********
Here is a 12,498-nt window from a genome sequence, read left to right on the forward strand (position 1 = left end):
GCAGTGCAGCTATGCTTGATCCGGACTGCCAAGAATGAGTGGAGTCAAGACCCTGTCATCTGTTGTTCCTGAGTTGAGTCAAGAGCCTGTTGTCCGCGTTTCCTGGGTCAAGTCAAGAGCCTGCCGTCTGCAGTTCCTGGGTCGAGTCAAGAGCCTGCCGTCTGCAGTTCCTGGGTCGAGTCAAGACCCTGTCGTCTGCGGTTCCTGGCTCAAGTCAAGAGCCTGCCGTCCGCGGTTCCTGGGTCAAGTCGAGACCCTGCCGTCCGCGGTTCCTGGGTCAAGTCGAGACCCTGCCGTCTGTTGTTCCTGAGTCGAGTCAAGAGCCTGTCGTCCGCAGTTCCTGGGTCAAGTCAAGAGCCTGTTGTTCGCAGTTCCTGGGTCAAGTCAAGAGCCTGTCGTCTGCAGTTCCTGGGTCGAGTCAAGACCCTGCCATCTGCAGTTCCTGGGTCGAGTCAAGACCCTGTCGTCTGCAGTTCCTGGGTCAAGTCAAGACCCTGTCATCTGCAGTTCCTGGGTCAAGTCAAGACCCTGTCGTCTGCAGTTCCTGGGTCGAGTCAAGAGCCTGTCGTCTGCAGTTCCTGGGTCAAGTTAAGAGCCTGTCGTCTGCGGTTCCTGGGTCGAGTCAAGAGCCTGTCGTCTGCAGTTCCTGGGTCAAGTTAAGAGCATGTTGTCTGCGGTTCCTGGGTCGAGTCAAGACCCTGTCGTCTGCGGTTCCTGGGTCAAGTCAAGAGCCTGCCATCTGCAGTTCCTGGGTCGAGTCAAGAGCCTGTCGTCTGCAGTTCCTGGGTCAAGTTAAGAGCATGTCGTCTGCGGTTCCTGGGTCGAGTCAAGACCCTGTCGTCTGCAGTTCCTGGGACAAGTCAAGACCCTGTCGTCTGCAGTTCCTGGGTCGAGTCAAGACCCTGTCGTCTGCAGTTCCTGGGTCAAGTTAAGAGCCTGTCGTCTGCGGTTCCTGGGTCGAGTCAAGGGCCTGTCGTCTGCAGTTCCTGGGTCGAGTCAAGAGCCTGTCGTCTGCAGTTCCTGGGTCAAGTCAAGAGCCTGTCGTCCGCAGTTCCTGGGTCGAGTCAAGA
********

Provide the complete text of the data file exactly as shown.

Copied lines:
Here is a 12,498-nt window from a genome sequence, read left to right on the forward strand (position 1 = left end):
GCAGTGCAGCTATGCTTGATCCGGACTGCCAAGAATGAGTGGAGTCAAGACCCTGTCATCTGTTGTTCCTGAGTTGAGTCAAGAGCCTGTTGTCCGCGTTTCCTGGGTCAAGTCAAGAGCCTGCCGTCTGCAGTTCCTGGGTCGAGTCAAGAGCCTGCCGTCTGCAGTTCCTGGGTCGAGTCAAGACCCTGTCGTCTGCGGTTCCTGGCTCAAGTCAAGAGCCTGCCGTCCGCGGTTCCTGGGTCAAGTCGAGACCCTGCCGTCCGCGGTTCCTGGGTCAAGTCGAGACCCTGCCGTCTGTTGTTCCTGAGTCGAGTCAAGAGCCTGTCGTCCGCAGTTCCTGGGTCAAGTCAAGAGCCTGTTGTTCGCAGTTCCTGGGTCAAGTCAAGAGCCTGTCGTCTGCAGTTCCTGGGTCGAGTCAAGACCCTGCCATCTGCAGTTCCTGGGTCGAGTCAAGACCCTGTCGTCTGCAGTTCCTGGGTCAAGTCAAGACCCTGTCATCTGCAGTTCCTGGGTCAAGTCAAGACCCTGTCGTCTGCAGTTCCTGGGTCGAGTCAAGAGCCTGTCGTCTGCAGTTCCTGGGTCAAGTTAAGAGCCTGTCGTCTGCGGTTCCTGGGTCGAGTCAAGAGCCTGTCGTCTGCAGTTCCTGGGTCAAGTTAAGAGCATGTTGTCTGCGGTTCCTGGGTCGAGTCAAGACCCTGTCGTCTGCGGTTCCTGGGTCAAGTCAAGAGCCTGCCATCTGCAGTTCCTGGGTCGAGTCAAGAGCCTGTCGTCTGCAGTTCCTGGGTCAAGTTAAGAGCATGTCGTCTGCGGTTCCTGGGTCGAGTCAAGACCCTGTCGTCTGCAGTTCCTGGGACAAGTCAAGACCCTGTCGTCTGCAGTTCCTGGGTCGAGTCAAGACCCTGTCGTCTGCAGTTCCTGGGTCAAGTTAAGAGCCTGTCGTCTGCGGTTCCTGGGTCGAGTCAAGGGCCTGTCGTCTGCAGTTCCTGGGTCGAGTCAAGAGCCTGTCGTCTGCAGTTCCTGGGTCAAGTCAAGAGCCTGTCGTCCGCAGTTCCTGGGTCGAGTCAAGA